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Divorce Attorneys > Marriage, Annulment & the Church

Marriage, Annulment & the Church

For religious reasons, some couples whose marriages have failed will seek to have their marriage annulled rather than filing for divorce. In the eyes of the church, a marriage annulment means that the marriage itself has been declared invalid, and it's as if the marriage never existed.

According to

"In the Catholic Church, a marriage is considered to be a valid contract entered into between a man and a woman, and ratified by Divine sanction. In simplest terms, it is necessary that it be marriage that is contracted, that it actually be contracted (i.e., a valid ceremony/contract be performed), and that both parties enter willingly into the contract. If any of these conditions lack, then the marriage is not contracted, Divine sanction is not obtained, and there is in actual (and religious) fact no marriage. An annulment is a finding later that there was no actual marriage contracted in God's eyes, and therefore no marriage in reality (from the religious point of view), regardless of civil ordinance or appearance to humans."

Obtaining a Civil Law Annulment

States will require one of several conditions to be met in order annul a marriage. Most states will grant an annulment if:

You and your spouse are blood relatives, such as parent and child, brother and sister or aunt and nephew. A close relationship by marriage or adoption may also qualify.

Either spouse was impotent and you were unable to consummate the marriage

Either spouse was still legally married to another person when your marriage occurred

Either spouse was not legally old enough to be married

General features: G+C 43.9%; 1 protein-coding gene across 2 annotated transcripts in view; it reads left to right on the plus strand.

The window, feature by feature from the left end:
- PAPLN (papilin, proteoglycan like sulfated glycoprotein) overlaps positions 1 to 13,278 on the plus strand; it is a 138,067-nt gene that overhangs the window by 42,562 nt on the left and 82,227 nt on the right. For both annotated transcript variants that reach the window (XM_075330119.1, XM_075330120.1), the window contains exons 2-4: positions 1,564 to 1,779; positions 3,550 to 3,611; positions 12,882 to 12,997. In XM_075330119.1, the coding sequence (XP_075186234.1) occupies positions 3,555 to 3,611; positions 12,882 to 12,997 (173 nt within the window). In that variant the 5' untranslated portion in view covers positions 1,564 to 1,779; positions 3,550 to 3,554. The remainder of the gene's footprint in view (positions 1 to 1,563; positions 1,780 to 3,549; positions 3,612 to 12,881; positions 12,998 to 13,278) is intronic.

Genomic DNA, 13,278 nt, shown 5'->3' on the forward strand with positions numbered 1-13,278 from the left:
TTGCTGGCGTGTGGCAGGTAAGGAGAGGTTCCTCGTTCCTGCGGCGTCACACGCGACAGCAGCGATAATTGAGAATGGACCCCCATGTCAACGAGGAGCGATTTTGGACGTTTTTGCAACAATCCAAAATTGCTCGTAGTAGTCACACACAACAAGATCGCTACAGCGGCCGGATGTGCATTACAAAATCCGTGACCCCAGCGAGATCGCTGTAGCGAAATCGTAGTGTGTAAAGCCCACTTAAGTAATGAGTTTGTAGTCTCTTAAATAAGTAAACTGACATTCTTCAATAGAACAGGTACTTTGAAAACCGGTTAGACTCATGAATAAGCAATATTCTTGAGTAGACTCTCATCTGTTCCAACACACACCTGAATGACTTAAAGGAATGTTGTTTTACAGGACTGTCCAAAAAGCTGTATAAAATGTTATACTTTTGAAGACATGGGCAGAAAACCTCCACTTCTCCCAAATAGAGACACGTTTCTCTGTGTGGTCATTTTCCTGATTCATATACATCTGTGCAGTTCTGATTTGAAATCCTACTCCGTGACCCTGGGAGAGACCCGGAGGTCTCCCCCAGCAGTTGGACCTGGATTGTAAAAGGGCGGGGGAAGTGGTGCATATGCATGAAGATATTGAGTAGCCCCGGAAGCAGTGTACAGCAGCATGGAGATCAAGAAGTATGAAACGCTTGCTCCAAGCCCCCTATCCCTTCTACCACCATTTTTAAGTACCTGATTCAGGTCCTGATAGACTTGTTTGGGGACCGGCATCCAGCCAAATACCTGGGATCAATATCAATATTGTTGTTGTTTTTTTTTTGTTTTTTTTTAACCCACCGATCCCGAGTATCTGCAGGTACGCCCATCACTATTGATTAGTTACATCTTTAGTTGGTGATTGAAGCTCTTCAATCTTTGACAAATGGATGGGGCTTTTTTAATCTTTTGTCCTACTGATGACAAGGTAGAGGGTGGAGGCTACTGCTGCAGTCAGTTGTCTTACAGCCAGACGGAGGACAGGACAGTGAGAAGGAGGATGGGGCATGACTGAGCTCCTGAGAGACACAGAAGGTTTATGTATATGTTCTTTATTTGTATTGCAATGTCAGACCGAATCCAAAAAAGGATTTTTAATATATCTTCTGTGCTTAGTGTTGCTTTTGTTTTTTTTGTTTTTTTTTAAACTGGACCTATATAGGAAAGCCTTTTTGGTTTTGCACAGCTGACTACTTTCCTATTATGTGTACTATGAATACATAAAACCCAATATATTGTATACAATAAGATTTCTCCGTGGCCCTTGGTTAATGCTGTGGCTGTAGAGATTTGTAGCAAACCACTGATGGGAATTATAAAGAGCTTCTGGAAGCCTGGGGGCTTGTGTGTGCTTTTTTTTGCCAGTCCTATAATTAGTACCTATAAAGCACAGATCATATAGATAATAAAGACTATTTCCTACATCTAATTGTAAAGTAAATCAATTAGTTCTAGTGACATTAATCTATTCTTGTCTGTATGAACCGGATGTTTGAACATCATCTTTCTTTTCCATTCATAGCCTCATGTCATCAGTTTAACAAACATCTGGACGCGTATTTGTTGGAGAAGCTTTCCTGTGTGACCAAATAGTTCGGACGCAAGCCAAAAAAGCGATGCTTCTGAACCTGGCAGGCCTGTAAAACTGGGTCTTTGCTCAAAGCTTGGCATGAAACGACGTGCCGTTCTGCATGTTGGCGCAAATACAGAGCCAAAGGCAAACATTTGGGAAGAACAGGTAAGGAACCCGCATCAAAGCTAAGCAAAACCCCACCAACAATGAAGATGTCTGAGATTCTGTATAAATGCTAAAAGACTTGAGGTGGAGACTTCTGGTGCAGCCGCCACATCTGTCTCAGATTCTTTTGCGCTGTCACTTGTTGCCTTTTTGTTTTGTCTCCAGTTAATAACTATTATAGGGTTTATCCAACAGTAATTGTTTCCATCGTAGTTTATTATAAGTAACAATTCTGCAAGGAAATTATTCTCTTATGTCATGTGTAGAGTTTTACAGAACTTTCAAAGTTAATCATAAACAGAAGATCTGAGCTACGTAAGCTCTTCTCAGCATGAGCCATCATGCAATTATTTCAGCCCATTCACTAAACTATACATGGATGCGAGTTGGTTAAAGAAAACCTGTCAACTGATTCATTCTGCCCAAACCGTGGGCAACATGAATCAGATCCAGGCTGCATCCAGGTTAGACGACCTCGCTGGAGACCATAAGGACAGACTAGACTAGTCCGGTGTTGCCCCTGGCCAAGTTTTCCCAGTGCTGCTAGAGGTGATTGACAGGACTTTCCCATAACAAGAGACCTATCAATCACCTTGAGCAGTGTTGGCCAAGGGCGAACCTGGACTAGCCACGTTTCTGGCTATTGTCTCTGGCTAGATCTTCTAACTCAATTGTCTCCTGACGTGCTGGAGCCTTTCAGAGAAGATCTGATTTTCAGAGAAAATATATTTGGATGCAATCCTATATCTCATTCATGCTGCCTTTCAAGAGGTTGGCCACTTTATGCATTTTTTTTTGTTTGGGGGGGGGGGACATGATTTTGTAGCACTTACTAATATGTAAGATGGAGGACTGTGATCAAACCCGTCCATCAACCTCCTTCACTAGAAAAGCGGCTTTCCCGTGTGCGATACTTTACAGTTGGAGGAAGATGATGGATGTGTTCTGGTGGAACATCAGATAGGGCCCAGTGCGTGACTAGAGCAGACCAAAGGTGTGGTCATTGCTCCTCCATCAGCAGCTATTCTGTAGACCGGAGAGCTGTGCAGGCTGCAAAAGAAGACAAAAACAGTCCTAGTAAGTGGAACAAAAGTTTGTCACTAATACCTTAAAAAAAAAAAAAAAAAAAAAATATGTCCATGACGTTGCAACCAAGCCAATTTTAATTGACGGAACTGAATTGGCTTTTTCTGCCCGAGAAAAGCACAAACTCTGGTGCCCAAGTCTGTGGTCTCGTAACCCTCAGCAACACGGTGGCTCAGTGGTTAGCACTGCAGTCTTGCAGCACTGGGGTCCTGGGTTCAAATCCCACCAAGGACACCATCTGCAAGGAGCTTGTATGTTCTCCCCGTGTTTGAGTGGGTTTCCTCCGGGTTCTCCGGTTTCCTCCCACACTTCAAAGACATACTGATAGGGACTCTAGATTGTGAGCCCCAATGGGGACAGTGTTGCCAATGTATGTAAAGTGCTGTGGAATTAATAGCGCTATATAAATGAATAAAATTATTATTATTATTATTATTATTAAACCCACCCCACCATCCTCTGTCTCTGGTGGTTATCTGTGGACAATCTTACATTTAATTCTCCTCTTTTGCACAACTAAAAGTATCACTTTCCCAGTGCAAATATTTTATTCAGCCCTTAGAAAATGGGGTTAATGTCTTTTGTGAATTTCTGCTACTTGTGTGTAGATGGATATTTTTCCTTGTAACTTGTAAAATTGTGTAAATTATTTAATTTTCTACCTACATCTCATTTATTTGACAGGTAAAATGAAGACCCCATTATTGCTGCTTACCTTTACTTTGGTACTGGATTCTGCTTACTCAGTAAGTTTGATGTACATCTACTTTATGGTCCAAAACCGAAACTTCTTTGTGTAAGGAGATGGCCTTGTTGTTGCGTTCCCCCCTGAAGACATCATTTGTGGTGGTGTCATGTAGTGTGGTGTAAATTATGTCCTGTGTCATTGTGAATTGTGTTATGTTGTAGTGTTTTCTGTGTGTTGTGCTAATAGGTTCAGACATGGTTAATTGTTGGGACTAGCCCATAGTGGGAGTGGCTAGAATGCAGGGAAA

Either spouse was forced into the marriage

Either spouse was not mentally competent when entering into the marriage contract. Mental incompetence may be permanent, such as someone who is developmentally disabled, or temporary, such as someone who is drunk.

The marriage was fraudulent because either spouse failed to disclose details such as a criminal history, the presence of sexually transmitted diseases or impotence

If you seek to have your marriage legally annulled, you'll have to file a petition for annulment in the local family court explaining why your marriage should be invalidated. You'll also have to show that you and your spouse have drawn up a plan for support, child custody and division of community property, if necessary. If a judge approves your plan, your marriage will be annulled.

Church-Granted Annulment of Your Marriage

An annulment in the Catholic Church is a procedure, separate from a state-granted annulment, where a panel of Church judges determine whether a marriage should be invalidated. According to the Church, marriage annulment should be granted if either spouse was unable to enter into a contract for marriage. In an annulment of marriage, the Catholic Church considers many of the same factors as the state, in addition to some factors unique to the Church:

Are you and your spouse related by blood or adoption?

Was either spouse psychologically unable to consent to the marriage?

When entering the marriage, did either spouse have no intention of staying married for life or having children?

Was there deception, when entering into the marriage, on the part of either spouse?

Was either spouse forced into the marriage?

Was either spouse underage when the marriage occurred?

Was either spouse unbaptized?

Did either spouse kill his or her spouse in a former marriage with the intention of entering into the current marriage?

After-Effects of an Annulment

It's important to understand that if your marriage is annulled, this doesn't mean that your marriage didn't occur and your children are illegitimate. Instead, an annulment acknowledges that a marriage did occur, but was not legally binding. Any children born to you and your spouse are still legitimate in the eyes of the law.

This article is not legal advice and is not intended as legal advice. This article is intended to provide only general, non-specific legal information. This article is not intended to cover all the issues related to the topic discussed. The specific facts that apply to your matter may make the outcome different than would be anticipated by you. You should consult with an attorney familiar with the issues and the laws of your jurisdiction. This article does not create any attorney-client relationship.